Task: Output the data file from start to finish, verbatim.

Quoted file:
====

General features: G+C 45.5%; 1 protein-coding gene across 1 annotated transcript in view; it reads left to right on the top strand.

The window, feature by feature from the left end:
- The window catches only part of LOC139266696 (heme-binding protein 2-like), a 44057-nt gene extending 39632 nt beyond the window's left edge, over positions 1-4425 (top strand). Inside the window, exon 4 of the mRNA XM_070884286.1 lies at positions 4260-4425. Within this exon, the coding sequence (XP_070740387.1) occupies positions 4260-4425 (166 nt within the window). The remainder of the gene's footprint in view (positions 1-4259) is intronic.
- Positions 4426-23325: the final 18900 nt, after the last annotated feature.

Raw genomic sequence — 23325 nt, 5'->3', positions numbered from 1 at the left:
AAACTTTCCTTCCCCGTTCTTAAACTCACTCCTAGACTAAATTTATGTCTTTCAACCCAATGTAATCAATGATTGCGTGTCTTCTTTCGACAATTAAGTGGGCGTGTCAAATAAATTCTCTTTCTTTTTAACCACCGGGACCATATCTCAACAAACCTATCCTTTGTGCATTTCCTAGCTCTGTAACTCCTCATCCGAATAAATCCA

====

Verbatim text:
General features: G+C 45.5%; 1 protein-coding gene across 1 annotated transcript in view; it reads left to right on the top strand.

The window, feature by feature from the left end:
- The window catches only part of LOC139266696 (heme-binding protein 2-like), a 44057-nt gene extending 39632 nt beyond the window's left edge, over positions 1-4425 (top strand). Inside the window, exon 4 of the mRNA XM_070884286.1 lies at positions 4260-4425. Within this exon, the coding sequence (XP_070740387.1) occupies positions 4260-4425 (166 nt within the window). The remainder of the gene's footprint in view (positions 1-4259) is intronic.
- Positions 4426-23325: the final 18900 nt, after the last annotated feature.

Raw genomic sequence — 23325 nt, 5'->3', positions numbered from 1 at the left:
AAACTTTCCTTCCCCGTTCTTAAACTCACTCCTAGACTAAATTTATGTCTTTCAACCCAATGTAATCAATGATTGCGTGTCTTCTTTCGACAATTAAGTGGGCGTGTCAAATAAATTCTCTTTCTTTTTAACCACCGGGACCATATCTCAACAAACCTATCCTTTGTGCATTTCCTAGCTCTGTAACTCCTCATCCGAATAAATCCA